Procedural fairness: a new implied term?

Pitt, Gwyneth (2016) Procedural fairness: a new implied term? In: Outlook for Labour Law: Group for Employment Law and Policy (GELP); 13 May 2016, Kingston upon Thames, U.K.. (Unpublished)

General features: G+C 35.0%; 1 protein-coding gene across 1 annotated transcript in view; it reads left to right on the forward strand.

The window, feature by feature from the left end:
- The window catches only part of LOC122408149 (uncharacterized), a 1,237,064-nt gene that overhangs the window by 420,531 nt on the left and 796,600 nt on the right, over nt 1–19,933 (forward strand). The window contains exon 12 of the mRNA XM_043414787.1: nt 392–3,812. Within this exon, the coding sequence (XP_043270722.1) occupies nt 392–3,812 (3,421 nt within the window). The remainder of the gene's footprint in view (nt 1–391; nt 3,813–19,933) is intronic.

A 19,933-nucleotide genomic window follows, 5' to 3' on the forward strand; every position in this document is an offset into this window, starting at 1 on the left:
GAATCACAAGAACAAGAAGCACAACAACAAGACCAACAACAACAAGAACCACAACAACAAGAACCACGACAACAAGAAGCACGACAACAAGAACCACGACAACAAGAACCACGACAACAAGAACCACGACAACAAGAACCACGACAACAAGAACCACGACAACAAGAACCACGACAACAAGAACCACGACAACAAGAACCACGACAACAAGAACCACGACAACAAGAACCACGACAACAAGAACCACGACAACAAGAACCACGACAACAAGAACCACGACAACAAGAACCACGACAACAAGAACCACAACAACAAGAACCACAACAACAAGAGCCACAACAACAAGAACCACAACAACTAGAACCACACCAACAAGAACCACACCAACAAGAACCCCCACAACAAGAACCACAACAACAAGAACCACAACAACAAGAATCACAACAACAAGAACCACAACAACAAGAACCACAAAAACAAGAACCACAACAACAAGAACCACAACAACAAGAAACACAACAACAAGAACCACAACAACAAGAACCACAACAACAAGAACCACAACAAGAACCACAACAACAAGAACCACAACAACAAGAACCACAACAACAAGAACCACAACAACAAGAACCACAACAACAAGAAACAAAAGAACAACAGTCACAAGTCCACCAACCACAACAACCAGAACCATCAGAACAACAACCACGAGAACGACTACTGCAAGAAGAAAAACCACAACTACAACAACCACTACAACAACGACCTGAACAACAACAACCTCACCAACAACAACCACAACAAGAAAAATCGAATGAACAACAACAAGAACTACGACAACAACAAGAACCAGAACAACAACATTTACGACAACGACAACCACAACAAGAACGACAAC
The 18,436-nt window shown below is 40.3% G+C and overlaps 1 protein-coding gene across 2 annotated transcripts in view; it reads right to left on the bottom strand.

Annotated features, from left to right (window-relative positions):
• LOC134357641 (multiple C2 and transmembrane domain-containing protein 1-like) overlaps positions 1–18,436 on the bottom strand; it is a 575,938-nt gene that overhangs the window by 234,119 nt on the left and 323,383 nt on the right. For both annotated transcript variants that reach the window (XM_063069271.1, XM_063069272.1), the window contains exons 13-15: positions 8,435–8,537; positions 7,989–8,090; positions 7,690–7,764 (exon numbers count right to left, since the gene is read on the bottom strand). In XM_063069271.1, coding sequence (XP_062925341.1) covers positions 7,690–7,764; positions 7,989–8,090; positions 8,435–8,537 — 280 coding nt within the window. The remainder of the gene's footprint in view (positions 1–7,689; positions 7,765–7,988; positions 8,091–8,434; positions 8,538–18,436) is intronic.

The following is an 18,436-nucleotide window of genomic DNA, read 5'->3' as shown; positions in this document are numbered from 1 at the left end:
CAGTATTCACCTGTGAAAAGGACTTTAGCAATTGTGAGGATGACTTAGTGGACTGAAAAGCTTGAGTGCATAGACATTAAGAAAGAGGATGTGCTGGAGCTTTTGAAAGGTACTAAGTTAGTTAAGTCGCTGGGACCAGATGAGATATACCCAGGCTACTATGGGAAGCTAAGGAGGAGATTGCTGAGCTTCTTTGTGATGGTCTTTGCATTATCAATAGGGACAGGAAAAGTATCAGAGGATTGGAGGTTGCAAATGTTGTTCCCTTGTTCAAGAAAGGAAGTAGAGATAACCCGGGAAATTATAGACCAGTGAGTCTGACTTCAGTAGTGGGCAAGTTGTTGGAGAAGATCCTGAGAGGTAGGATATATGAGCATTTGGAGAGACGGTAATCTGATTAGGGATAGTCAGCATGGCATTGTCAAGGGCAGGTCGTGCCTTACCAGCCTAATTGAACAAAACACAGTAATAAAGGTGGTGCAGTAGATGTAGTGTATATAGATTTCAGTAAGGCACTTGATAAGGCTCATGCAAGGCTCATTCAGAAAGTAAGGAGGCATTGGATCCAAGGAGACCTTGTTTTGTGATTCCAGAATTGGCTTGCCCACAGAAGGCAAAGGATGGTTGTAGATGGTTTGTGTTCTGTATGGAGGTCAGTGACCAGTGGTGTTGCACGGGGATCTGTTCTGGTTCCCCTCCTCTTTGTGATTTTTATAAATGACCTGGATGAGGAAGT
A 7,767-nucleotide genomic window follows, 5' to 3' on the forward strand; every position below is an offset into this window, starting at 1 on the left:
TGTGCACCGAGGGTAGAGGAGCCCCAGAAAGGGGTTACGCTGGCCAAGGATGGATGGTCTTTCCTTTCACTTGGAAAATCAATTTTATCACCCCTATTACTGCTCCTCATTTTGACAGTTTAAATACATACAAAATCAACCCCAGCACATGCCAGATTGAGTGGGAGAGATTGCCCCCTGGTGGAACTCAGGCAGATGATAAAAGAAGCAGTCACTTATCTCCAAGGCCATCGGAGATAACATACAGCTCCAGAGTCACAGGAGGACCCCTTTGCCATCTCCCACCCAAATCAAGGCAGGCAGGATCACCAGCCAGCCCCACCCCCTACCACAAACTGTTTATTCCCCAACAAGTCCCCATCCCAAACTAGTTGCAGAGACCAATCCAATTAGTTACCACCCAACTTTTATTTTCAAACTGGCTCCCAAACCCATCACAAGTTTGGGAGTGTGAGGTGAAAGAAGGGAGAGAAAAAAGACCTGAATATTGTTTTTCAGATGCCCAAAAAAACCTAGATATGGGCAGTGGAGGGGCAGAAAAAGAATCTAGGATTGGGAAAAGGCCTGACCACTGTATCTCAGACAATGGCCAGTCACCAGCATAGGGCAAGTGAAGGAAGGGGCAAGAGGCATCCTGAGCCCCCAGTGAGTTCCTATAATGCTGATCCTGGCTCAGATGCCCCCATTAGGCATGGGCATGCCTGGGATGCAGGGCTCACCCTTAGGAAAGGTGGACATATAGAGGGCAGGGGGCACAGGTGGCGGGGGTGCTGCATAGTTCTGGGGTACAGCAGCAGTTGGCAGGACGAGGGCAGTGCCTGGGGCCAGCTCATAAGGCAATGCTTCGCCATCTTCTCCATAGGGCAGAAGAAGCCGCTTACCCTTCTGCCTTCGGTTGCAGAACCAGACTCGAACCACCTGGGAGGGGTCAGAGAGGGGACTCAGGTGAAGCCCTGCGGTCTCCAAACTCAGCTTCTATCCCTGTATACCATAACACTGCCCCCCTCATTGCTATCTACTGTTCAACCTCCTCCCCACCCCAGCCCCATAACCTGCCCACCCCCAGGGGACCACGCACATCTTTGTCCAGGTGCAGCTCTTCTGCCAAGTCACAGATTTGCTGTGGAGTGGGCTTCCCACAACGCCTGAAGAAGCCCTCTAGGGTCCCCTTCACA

The emergence of the implied term of mutual trust and confidence in contracts of employment is sometimes presented as a generalisation from other specific implied terms, despite its initial articulation in the context of constructive dismissal (e.g., Cabrelli 34(4) ILJ 284 (2005)). The question to be explored here is how far recent jurisprudence can be taken as establishing the existence of a new implied term – a right to be treated fairly in procedural terms in relation to disciplinary and dismissal proceedings. The ability of employees to enforce contractual disciplinary procedures is relatively well-established, at least in the negative sense of being able to prevent departures from procedure, although not necessarily through compensation for breach. However, a number of recent cases suggest that there could be a parallel implied right to a fair procedure even where the disciplinary procedure is not part of the contract. This seems to be developing by way of extrapolation from the mutual trust and confidence term. The Supreme Court’s decision in West London Mental Health Trust v Chhabra (2013) may be regarded as a landmark decision in this regard. This paper explores whether this shows a settled change in the law, whether the implied term would apply equally to all types of employee and what the further implications of such a term could be.

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